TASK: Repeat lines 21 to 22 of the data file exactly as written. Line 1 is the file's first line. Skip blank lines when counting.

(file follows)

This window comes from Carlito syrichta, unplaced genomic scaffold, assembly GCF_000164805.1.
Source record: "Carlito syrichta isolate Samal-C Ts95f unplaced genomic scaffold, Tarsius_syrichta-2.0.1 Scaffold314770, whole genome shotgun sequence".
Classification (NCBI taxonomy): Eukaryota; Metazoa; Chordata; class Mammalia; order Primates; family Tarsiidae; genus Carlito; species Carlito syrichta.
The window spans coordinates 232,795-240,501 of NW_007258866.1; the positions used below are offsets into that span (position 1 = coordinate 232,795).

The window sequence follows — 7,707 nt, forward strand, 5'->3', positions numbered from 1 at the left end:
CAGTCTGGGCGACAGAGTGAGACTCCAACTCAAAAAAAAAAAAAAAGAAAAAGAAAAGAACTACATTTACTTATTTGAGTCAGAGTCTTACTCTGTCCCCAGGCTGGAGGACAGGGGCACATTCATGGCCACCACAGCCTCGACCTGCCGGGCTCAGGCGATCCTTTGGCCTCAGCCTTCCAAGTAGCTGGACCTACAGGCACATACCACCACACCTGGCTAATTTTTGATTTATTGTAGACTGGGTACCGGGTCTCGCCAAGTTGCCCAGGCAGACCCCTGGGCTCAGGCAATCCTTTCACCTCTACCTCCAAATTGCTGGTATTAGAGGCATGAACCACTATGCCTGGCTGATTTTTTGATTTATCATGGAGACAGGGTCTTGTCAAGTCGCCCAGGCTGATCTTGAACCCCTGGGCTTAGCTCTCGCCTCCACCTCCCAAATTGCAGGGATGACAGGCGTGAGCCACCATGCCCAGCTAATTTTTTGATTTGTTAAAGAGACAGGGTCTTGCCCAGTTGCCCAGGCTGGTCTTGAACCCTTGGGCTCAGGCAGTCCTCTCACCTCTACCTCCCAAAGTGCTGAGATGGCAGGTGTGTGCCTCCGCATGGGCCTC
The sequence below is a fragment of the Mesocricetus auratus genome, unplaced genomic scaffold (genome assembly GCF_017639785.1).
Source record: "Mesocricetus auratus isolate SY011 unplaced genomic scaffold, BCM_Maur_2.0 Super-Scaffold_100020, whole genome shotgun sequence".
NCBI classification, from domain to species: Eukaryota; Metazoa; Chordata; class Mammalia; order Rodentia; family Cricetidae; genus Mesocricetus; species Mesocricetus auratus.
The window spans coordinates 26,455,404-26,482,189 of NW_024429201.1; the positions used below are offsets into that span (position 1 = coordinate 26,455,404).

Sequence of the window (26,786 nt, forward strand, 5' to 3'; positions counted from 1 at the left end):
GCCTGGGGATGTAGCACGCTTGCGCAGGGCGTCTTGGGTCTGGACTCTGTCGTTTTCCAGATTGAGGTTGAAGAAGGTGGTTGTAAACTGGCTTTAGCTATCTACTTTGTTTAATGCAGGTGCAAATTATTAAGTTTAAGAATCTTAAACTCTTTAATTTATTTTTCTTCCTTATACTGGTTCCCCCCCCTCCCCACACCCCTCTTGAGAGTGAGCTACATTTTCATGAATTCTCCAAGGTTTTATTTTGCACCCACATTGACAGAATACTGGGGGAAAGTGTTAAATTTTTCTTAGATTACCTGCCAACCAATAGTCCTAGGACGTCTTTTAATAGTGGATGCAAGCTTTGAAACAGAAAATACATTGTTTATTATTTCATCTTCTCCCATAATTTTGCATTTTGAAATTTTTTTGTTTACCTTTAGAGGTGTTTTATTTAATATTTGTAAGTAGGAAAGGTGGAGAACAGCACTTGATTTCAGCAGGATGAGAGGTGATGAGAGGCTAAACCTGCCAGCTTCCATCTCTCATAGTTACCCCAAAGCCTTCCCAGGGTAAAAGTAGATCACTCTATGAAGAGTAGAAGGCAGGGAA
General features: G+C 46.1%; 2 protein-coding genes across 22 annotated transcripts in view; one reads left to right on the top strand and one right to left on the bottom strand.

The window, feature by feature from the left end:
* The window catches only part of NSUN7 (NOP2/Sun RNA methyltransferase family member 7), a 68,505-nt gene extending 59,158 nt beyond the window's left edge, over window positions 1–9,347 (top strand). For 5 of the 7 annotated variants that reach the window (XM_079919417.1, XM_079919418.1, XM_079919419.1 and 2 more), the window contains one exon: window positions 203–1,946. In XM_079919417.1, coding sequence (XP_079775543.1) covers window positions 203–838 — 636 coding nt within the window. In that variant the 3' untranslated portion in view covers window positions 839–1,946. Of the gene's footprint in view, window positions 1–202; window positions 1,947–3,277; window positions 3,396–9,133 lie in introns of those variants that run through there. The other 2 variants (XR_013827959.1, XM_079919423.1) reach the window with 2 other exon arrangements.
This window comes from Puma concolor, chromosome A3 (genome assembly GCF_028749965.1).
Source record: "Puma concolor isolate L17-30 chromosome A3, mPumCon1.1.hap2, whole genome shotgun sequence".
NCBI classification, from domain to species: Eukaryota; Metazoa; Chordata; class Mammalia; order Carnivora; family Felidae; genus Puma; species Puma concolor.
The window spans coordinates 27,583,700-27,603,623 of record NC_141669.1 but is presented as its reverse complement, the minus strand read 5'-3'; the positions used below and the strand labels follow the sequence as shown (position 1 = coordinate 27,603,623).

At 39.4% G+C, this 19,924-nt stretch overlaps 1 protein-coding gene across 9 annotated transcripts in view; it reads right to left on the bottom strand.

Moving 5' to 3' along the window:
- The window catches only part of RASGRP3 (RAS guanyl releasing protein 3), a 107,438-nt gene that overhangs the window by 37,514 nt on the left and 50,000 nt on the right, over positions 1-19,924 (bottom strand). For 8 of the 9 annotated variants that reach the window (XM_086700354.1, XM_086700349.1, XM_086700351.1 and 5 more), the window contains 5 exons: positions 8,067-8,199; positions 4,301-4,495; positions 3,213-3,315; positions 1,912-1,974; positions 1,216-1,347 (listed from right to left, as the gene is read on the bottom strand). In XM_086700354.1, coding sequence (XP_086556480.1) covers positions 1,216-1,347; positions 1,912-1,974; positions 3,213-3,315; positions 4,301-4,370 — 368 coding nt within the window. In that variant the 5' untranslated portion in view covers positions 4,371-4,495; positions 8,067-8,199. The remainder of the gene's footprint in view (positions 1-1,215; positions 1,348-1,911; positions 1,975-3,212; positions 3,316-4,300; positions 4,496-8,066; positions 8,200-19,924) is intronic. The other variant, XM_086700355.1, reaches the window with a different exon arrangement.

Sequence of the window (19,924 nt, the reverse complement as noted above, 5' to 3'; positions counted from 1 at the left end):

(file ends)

Moving 5' to 3' along the window:
- The window catches only part of RASGRP3 (RAS guanyl releasing protein 3), a 107,438-nt gene that overhangs the window by 37,514 nt on the left and 50,000 nt on the right, over positions 1-19,924 (bottom strand). For 8 of the 9 annotated variants that reach the window (XM_086700354.1, XM_086700349.1, XM_086700351.1 and 5 more), the window contains 5 exons: positions 8,067-8,199; positions 4,301-4,495; positions 3,213-3,315; positions 1,912-1,974; positions 1,216-1,347 (listed from right to left, as the gene is read on the bottom strand). In XM_086700354.1, coding sequence (XP_086556480.1) covers positions 1,216-1,347; positions 1,912-1,974; positions 3,213-3,315; positions 4,301-4,370 — 368 coding nt within the window. In that variant the 5' untranslated portion in view covers positions 4,371-4,495; positions 8,067-8,199. The remainder of the gene's footprint in view (positions 1-1,215; positions 1,348-1,911; positions 1,975-3,212; positions 3,316-4,300; positions 4,496-8,066; positions 8,200-19,924) is intronic. The other variant, XM_086700355.1, reaches the window with a different exon arrangement.